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It's the End of the Entrepreneurial Era As We Know It

There is no doubt that we are coming to the end of an iconic era that has seen the huge exponential growth of entrepreneurialism.

Since the dotcom boom of the millennium, the success of TV shows like Shark Tank, The Apprentice, and Dragons' Den (which I have appeared on), have fueled an army of hungry, aspiring people who have immersed themselves into the risk-laden, opportunistic, exciting, stressful, yet independent, world of the entrepreneur.

With more than 500 million entrepreneurs and 150 million startups worldwide, we are in a time that has witnessed the unprecedented rise and evolution of independent business and entrepreneurship.

There was a period I remember growing up, where most people couldn't spell the word entrepreneur. When I was a teenager, I would describe myself as one. Although it sounded exotic and cool, most at that time, people didn't understand what I did or the value in it.

But today, my aunt, my cousin, my grandma, and my niece are all proud entrepreneurs. No matter a person's age or demographics, the barrier to entry has dropped considerably with the rise of technology, and entrepreneurship has seen huge hype, becoming the buzzword of the century.

But is that all about to change with the rise of AI?

The human cost of too much convenience

In my day, being an entrepreneur meant a person had to work super hard, often harder than anyone around them. The early bird gets the worm. Go to sleep late, rise early. Never take your eye off the ball. Those were the go-to phrases of my time. Passion, determination and resilience were the only things that could ensure success in any given climate.

Today, being an entrepreneur seems to be as easy as twiddling your thumbs and clicking (or swiping) on a few buttons on an app on a smartphone. Hard work? Unlikely! Just click the right settings or prompts and 'Voila!' let the machine do the hard work!

Humans were born with the anatomy and physique to be hunters, gatherers, lumberjacks, climbers, and runners. We were blessed to be physically active and agile. Unfortunately, the human race has just been through an entire century of changing those mannerisms into becoming desk-bound, delivery-service complacent hermits.

That, in itself, is going to have seismic changes to mankind for decades and centuries to come.

Yes AI, can write a dissertation for you, and order your concert tickets. Machines are undoubtedly going to make life more convenient, cut down wasted time, and increase efficiency, but what will they do to our physique, our minds, and our psyche? Our determination and our cognitive ability need to be challenged with complex physical and mental tasks daily in order to fight off aging and dementia.

Even with the most basic of tasks in our lives, such as driving from one place to another, we leave it to the machines to work it out. As we all know when the GPS signal is lost, without knowing the routes in our brains, we are lost. This doesn't work out well both in emergencies and for the cognitive and evolution of our mind and psyche.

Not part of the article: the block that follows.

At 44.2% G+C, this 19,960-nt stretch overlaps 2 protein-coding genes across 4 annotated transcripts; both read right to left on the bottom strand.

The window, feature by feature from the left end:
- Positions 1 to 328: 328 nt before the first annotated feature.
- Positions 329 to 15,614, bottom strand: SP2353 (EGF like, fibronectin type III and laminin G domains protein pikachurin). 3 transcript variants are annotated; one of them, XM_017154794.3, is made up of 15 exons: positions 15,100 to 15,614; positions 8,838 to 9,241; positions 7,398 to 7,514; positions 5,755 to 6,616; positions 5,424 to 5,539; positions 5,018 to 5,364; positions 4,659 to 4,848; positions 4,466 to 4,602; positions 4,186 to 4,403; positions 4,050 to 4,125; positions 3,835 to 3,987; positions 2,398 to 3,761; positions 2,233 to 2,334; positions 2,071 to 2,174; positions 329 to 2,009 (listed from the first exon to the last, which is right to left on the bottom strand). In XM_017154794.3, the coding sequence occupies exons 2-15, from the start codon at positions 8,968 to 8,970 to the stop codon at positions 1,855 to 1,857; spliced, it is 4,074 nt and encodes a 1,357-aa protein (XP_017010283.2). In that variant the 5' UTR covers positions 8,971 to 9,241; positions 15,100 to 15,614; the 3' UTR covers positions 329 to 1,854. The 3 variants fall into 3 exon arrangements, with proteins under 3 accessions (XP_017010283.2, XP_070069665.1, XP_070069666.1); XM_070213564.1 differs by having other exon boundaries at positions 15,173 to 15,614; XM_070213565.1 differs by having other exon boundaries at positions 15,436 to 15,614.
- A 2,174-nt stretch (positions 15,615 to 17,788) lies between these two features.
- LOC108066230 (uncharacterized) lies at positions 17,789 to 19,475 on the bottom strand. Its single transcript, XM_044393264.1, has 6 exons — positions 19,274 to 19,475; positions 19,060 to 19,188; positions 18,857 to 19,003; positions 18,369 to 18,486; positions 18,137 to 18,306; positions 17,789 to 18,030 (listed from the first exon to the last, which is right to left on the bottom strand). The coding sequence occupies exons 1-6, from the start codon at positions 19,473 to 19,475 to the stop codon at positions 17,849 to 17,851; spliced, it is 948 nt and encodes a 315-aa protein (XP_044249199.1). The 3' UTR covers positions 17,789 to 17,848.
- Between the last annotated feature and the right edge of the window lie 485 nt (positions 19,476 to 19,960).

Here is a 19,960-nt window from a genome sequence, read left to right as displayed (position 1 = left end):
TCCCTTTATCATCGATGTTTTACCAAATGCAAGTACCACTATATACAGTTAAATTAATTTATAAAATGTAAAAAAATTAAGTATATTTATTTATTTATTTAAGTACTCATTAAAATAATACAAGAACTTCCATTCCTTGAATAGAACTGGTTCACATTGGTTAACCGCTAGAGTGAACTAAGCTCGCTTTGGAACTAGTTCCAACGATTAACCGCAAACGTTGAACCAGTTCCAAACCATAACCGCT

Can we be independent free thinkers when technology is leading so much of the decision-making?

What does being an entrepreneur mean today?

Is a person truly an entrepreneur, when all they did was click a button and the rest of it was automated? If they built the hardware, software, and automation themselves? Then in my eyes, it's clearly entrepreneurial. But if another created the machine and they used it, are they really an entrepreneur?

Having produced and directed many TV shows exploring and exposing advanced tech and innovation positively, I am clearly bullish on our technologically supercharged future. But let's be honest with ourselves, machines, automation, robots, and computers, whilst giving us certain abilities, take away many natural human functions that are fundamental to the cognitive abilities and needs of a human being.

According to a new study , over-usage of technology severely damages the brain systems connecting emotional processing, attention and decision-making. The findings link technology overload to anxiety, severe depression and suicide.

People worry about robots taking our jobs or taking over completely, but I worry about humans generally becoming disadvantaged, lazier, dumber and unhealthier as a consequence of having advanced technologies.

As Garry Kasparov, the first Chess Champion to lose to a machine once said "We need better humans, not less technology"

Where does true entrepreneurship lie when everything becomes automated and rests with the founders of those technologies?

Humans are highly adaptive and innovative, and we will adapt to the sharp integration of technology and machines into our world, but it's fundamental that we remain one step ahead of the machines, keeping in the know and always stepping up to do the hard work.

The key to a sustainable and successful future is to ensure we synergize and synchronize with machines, and nurture our natural abilities, hone our strengths, exercise our bodies and our minds, and not become complacent to exterior technological capabilities and resources.

Thomas Edison 's formula "Genius is 10 percent inspiration and 90 percent perspiration" is still correct today. Even though the machines may end up doing 90 of the manual labor, it doesn't mean we can rest on just 10 percent inspiration.

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